Will overseas travel survive?

By | Category: Travel tips & opinions

Yesterday was the travel industry’s day of action.

Will the travel industry get this the pandemic without more support?

Yesterday was a day when the industry was trying to point out to governments in Westminster, Belfast and Edinburgh (although – surprisingly – not in Cardiff) the desperate plight that the industry was in.

It comes a day after the aviation, Robert Courts, was supposed to turn up to an ABTA conference but who cancelled a few days before.

Some would say that Courts treated ABTA in much the same way that the industry is being treated by the government!

With disdain if not downright arrogance.

Travel is worth £37bn a year to the UK economy, is responsible for nearly 2% of GDP and supports in excess of 500,000 jobs.

So it is quite important.

But is it important enough at a time when international travel seems to be the harbinger of COVID variants which put pressure on many aspects of the NHS?

That would probably be the view of governments

 In China, the 24 cases announced on Tuesday were all linked to international travel as was the only case in New Zealand that it has had in weeks. The passenger travelled on the travel bubble between Australia and New Zealand.

But the travel industry could argue that those three countries don’t have the high level of complete vaccinations that the UK has. Having had a full dose why shouldn’t travel resume would be its argument.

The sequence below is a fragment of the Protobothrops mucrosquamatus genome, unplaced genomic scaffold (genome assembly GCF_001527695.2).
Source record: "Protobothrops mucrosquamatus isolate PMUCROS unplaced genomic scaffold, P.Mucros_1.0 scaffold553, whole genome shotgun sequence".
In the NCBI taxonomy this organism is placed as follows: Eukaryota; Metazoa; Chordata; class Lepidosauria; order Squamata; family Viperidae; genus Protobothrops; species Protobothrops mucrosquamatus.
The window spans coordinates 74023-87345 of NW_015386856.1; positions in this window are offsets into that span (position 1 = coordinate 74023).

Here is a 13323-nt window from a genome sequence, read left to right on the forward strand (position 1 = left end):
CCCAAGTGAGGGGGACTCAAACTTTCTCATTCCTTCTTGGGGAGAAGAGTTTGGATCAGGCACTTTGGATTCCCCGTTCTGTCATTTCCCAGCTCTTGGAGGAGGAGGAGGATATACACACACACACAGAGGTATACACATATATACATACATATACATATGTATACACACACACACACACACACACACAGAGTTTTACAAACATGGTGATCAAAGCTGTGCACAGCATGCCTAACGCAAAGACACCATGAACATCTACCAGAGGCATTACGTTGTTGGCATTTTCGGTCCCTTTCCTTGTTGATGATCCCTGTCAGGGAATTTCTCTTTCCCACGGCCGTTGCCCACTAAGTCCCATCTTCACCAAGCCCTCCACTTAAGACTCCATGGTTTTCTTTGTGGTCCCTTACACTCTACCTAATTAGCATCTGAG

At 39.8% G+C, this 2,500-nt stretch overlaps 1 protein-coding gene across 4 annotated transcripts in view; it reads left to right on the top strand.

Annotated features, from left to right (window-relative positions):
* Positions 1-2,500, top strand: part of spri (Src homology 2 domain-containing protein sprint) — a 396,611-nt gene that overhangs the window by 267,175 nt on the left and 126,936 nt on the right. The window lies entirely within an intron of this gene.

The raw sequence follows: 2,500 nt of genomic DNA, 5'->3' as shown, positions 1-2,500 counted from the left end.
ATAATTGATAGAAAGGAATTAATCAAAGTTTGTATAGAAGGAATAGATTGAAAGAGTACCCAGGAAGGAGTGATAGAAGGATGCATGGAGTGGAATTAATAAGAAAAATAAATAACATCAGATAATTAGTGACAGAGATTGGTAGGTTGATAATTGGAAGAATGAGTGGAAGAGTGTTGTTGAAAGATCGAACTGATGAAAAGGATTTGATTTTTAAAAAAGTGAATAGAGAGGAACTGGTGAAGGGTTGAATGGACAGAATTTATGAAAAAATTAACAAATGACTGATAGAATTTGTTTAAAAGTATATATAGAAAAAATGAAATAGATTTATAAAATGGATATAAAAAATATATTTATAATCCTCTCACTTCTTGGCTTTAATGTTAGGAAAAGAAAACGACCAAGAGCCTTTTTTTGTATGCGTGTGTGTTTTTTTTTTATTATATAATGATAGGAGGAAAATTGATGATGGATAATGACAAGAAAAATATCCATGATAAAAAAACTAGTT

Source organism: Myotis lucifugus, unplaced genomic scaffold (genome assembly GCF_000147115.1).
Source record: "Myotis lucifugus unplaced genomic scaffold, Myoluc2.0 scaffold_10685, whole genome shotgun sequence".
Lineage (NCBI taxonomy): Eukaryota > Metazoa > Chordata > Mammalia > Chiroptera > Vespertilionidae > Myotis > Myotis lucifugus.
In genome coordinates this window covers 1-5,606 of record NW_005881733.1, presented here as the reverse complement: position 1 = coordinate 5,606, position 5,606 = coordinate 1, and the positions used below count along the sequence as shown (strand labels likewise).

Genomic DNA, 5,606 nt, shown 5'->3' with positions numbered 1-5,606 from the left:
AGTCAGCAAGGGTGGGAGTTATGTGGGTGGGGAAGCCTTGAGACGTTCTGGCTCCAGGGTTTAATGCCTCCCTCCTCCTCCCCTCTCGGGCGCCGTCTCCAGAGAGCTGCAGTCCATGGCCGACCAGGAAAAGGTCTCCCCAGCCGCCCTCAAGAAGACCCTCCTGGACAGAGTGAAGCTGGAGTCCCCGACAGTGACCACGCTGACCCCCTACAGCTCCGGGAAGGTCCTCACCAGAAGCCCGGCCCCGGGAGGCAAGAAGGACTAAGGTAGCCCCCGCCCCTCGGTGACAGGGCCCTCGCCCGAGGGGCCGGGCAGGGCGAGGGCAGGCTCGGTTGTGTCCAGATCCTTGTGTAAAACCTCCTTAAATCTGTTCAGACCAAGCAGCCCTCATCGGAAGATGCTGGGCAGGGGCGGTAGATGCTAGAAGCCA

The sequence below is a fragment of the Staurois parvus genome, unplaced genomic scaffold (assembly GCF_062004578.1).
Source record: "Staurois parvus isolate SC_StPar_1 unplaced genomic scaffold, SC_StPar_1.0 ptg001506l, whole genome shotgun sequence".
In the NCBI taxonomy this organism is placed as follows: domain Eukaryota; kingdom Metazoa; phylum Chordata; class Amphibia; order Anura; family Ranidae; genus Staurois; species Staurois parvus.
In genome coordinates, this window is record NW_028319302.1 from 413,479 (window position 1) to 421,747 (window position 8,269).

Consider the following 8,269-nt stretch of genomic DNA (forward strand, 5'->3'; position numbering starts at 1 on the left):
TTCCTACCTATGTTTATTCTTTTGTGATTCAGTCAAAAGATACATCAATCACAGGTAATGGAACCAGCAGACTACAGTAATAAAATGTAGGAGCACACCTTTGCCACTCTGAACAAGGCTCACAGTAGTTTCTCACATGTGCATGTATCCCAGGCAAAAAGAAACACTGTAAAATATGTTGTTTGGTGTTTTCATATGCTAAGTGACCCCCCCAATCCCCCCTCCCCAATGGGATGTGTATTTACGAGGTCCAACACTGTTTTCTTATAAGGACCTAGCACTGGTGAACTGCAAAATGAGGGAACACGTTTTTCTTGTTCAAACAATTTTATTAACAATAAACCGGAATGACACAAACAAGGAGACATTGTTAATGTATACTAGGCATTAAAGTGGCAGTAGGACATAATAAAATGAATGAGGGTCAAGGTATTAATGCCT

Will that approach be enough to sway the government to open up more green destinations later today?

On another tack, the industry says that it has suffered disproportionately and not received as great a financial package as it believes it should have had. Most industries are back at work but not travel.

Pilots have been laid off along with cabin crew, ground staff, travel agents and support teams that provide the systems that make travel seamless.

In our nearest town both travel agents have closed. One might re-open, the other will not. In an industry with lots of self-employed, homeworkers, claiming assistance has not been easy because the funding has been geared to business entities rather than individuals .

Governments –both in the UK and abroad – haven’t helped by chopping and changing the requirements which have confused travellers. The decision to remove Portugal from the green list was the last straw for many.

From June 29th, Jersey has even made travel more difficult for Britons by placing it in the red list meaning that even fully vaccinated people must test on arrival and self-isolate until the results come through and then again be tested on day eight.

Will the demonstrations and marches today have achieved anything apart from a two minute slot on news bulletins?

Only time will tell.

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